Vaccination mandates: accommodation of exemptions from disability and religious belief

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October 11, 2021
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Linda gallagher



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As the COVID-19 public health emergency continues, vaccination mandates have been imposed in public and private workplaces. These mandates include federal, state, and local requirements for some employees to be fully immunized or at risk of losing their jobs. This blog discusses the process of handling and supporting requests for medical and religious exemptions related to disability from vaccine requirements.

Vaccination mandates

Here’s a look at the different vaccination mandates impacting many workers in Washington.

Federal

The federal government recently released vaccination mandates, link here, for most federal workers, healthcare workers, and federal contractors, as well as private and public workplaces with 100 or more employees.

State

At the state level, Proclamation 21-14 (August 9, 2021) requires healthcare workers, including some local government employees, to be fully immunized (two weeks after the final vaccination) by October 18 . This ordinance also applies to long-term care workers. and most civil servants. Exemptions may be granted to people with medical reasons related to the disability or reasons of sincere religious belief, but there is no opt-out option for employees to take regular COVID tests instead of vaccinations.

Proclamation 21-14.1 (August 20, 2021) clarified and expanded vaccine requirements. This ordinance also made additional changes, such as clarifications regarding the vaccination of entrepreneurs. Proclamation 21-14.2 (September 27, 2021) updated state immunization requirements to include on-site contractors who contract with designated state agencies. The governor also encouraged local governments to implement similar vaccination requirements for their employees.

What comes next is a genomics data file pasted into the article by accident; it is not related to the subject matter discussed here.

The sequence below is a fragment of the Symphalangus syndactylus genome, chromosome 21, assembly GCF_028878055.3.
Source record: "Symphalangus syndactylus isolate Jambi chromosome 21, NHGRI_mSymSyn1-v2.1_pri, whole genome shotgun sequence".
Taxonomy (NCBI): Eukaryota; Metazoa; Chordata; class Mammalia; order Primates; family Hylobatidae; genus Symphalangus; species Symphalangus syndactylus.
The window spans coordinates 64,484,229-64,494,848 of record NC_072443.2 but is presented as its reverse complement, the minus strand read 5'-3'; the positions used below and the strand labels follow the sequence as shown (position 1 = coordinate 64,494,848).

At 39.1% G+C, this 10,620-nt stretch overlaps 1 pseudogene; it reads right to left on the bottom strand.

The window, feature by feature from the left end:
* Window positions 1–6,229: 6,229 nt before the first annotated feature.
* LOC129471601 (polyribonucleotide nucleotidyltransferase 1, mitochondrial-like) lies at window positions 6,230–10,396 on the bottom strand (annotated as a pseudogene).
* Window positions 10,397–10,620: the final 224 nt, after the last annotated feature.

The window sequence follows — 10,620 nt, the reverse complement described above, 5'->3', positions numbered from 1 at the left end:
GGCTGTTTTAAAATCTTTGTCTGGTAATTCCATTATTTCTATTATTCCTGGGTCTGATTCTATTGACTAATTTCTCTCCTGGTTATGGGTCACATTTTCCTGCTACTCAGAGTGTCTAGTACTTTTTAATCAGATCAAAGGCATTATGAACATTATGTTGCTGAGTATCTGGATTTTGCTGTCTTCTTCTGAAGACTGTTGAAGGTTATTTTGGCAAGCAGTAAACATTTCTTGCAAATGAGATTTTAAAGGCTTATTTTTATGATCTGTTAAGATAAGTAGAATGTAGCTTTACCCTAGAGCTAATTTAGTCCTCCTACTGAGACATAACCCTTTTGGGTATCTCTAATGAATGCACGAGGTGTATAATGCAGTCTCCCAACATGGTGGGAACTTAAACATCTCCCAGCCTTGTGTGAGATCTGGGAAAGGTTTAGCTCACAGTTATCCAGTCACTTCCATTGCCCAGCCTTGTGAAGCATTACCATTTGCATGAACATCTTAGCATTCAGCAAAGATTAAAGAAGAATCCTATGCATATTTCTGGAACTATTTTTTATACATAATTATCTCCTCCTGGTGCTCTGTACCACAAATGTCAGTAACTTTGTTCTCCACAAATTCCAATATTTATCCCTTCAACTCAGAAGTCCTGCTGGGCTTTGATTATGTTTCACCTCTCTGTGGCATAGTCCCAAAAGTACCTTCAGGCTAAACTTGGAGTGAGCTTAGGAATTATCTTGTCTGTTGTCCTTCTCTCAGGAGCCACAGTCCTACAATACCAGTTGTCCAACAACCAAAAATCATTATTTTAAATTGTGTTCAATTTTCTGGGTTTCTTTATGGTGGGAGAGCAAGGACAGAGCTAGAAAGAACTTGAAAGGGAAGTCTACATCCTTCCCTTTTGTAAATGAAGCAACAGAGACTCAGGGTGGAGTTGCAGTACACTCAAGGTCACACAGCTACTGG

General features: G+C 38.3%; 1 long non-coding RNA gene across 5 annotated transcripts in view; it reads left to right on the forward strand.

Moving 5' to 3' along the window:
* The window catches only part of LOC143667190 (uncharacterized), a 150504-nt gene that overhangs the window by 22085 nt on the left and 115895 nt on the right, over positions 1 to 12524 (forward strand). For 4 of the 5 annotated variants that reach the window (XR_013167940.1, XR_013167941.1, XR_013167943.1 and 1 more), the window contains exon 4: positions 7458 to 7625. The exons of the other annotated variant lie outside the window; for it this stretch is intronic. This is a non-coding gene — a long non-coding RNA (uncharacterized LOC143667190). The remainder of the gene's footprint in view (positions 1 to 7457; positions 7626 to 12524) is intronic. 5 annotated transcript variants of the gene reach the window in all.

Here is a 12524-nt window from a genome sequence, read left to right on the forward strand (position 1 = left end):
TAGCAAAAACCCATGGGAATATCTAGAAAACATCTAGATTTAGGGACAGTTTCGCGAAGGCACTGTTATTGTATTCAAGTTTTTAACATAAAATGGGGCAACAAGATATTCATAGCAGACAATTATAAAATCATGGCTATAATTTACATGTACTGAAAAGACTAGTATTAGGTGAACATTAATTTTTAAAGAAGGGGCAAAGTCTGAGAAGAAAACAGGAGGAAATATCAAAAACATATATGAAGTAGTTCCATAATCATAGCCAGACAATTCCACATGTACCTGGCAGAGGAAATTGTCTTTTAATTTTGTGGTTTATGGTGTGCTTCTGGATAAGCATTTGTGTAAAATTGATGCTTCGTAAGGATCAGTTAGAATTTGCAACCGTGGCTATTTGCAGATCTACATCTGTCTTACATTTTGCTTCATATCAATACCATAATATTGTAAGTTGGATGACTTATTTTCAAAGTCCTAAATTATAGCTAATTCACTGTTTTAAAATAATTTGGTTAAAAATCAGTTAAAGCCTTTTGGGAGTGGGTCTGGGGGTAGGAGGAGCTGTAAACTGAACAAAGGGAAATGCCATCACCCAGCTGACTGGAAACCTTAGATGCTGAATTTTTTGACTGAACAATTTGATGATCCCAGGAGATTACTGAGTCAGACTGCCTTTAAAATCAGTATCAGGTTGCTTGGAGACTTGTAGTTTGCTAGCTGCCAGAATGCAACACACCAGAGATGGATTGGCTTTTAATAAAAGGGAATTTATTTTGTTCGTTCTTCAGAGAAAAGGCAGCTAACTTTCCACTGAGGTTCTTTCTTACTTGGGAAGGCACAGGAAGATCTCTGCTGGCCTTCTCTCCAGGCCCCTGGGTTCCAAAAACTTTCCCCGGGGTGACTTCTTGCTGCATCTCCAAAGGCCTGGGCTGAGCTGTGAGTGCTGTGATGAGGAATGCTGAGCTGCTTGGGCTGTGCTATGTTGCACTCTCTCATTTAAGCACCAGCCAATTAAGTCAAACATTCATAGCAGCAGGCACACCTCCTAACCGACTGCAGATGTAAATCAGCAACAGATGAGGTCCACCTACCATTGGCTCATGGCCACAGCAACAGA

Local

A number of local governments have recently adopted their own vaccine mandates. Cities with vaccination mandates include Bellevue, Bellingham and Shoreline. Sample policies and forms are available on our webpage: COVID-19 Operations and Personnel Issues.

What is reasonable accommodation?

Reasonable accommodation is any change in the work environment or in the way work is done that allows a person in need of accommodation to benefit from the same employment opportunities. Reasonable accommodation can be changes to a position, work environment, policy, practice or procedure. An employer may also consider providing additional personal protective equipment (PPE), changing the location of a workspace, adding social distancing, or creating different shift assignments. Telecommuting can also be considered a reasonable accommodation in certain situations, depending on an employee’s duties and their employer’s policies.

According to the EEOC guidelines (section K.6):

Managers and supervisors responsible for communicating with employees about meeting the employer’s immunization requirements should know how to recognize an accommodation request from an employee with a disability and know who to direct the request to for a full review. As a good practice, an employer introducing a COVID-19 vaccination policy and requiring documentation or other vaccination confirmation should inform all employees that the employer will consider requests for reasonable accommodation based on a disability or religious belief on an individualized basis.